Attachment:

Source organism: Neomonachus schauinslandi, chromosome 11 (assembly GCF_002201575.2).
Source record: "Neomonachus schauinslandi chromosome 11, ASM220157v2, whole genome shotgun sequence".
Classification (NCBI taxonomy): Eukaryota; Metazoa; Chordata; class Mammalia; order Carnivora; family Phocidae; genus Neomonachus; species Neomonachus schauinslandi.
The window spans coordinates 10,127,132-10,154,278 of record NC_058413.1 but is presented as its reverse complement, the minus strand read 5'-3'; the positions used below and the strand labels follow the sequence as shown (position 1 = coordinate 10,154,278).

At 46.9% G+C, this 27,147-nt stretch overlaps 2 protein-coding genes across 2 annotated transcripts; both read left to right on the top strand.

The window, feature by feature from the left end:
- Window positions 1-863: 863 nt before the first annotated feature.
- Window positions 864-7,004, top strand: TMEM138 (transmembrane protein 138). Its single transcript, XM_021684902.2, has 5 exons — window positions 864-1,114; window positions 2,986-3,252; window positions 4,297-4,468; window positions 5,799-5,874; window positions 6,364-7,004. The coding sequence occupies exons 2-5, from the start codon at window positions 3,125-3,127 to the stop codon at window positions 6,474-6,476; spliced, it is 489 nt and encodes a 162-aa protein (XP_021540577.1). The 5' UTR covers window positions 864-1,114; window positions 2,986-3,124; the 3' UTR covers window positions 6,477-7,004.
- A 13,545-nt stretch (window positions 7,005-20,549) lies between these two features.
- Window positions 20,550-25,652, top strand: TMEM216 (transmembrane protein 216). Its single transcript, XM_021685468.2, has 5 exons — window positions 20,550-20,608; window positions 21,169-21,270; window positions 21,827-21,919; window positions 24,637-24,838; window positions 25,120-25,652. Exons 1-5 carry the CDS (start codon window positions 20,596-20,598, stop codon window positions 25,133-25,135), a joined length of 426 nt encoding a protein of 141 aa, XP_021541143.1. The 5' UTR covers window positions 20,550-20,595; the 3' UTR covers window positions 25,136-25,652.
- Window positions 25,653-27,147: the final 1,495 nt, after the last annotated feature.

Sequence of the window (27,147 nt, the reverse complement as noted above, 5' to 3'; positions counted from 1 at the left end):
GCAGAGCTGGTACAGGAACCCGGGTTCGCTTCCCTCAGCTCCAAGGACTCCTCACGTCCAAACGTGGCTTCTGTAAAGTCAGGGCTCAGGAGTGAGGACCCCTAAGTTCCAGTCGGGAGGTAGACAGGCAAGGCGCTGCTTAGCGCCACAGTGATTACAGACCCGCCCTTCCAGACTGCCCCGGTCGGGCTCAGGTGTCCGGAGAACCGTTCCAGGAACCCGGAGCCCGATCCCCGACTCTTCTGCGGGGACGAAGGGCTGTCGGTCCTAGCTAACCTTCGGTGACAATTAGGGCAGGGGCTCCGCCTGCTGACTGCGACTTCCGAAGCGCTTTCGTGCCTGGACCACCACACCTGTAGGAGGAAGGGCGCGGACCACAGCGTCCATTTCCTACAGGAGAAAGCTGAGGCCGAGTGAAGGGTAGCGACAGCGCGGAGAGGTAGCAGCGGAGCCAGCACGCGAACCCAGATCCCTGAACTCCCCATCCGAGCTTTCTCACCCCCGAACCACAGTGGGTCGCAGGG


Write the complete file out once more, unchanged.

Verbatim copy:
Source organism: Neomonachus schauinslandi, chromosome 11 (assembly GCF_002201575.2).
Source record: "Neomonachus schauinslandi chromosome 11, ASM220157v2, whole genome shotgun sequence".
Classification (NCBI taxonomy): Eukaryota; Metazoa; Chordata; class Mammalia; order Carnivora; family Phocidae; genus Neomonachus; species Neomonachus schauinslandi.
The window spans coordinates 10,127,132-10,154,278 of record NC_058413.1 but is presented as its reverse complement, the minus strand read 5'-3'; the positions used below and the strand labels follow the sequence as shown (position 1 = coordinate 10,154,278).

At 46.9% G+C, this 27,147-nt stretch overlaps 2 protein-coding genes across 2 annotated transcripts; both read left to right on the top strand.

The window, feature by feature from the left end:
- Window positions 1-863: 863 nt before the first annotated feature.
- Window positions 864-7,004, top strand: TMEM138 (transmembrane protein 138). Its single transcript, XM_021684902.2, has 5 exons — window positions 864-1,114; window positions 2,986-3,252; window positions 4,297-4,468; window positions 5,799-5,874; window positions 6,364-7,004. The coding sequence occupies exons 2-5, from the start codon at window positions 3,125-3,127 to the stop codon at window positions 6,474-6,476; spliced, it is 489 nt and encodes a 162-aa protein (XP_021540577.1). The 5' UTR covers window positions 864-1,114; window positions 2,986-3,124; the 3' UTR covers window positions 6,477-7,004.
- A 13,545-nt stretch (window positions 7,005-20,549) lies between these two features.
- Window positions 20,550-25,652, top strand: TMEM216 (transmembrane protein 216). Its single transcript, XM_021685468.2, has 5 exons — window positions 20,550-20,608; window positions 21,169-21,270; window positions 21,827-21,919; window positions 24,637-24,838; window positions 25,120-25,652. Exons 1-5 carry the CDS (start codon window positions 20,596-20,598, stop codon window positions 25,133-25,135), a joined length of 426 nt encoding a protein of 141 aa, XP_021541143.1. The 5' UTR covers window positions 20,550-20,595; the 3' UTR covers window positions 25,136-25,652.
- Window positions 25,653-27,147: the final 1,495 nt, after the last annotated feature.

Sequence of the window (27,147 nt, the reverse complement as noted above, 5' to 3'; positions counted from 1 at the left end):
GCAGAGCTGGTACAGGAACCCGGGTTCGCTTCCCTCAGCTCCAAGGACTCCTCACGTCCAAACGTGGCTTCTGTAAAGTCAGGGCTCAGGAGTGAGGACCCCTAAGTTCCAGTCGGGAGGTAGACAGGCAAGGCGCTGCTTAGCGCCACAGTGATTACAGACCCGCCCTTCCAGACTGCCCCGGTCGGGCTCAGGTGTCCGGAGAACCGTTCCAGGAACCCGGAGCCCGATCCCCGACTCTTCTGCGGGGACGAAGGGCTGTCGGTCCTAGCTAACCTTCGGTGACAATTAGGGCAGGGGCTCCGCCTGCTGACTGCGACTTCCGAAGCGCTTTCGTGCCTGGACCACCACACCTGTAGGAGGAAGGGCGCGGACCACAGCGTCCATTTCCTACAGGAGAAAGCTGAGGCCGAGTGAAGGGTAGCGACAGCGCGGAGAGGTAGCAGCGGAGCCAGCACGCGAACCCAGATCCCTGAACTCCCCATCCGAGCTTTCTCACCCCCGAACCACAGTGGGTCGCAGGG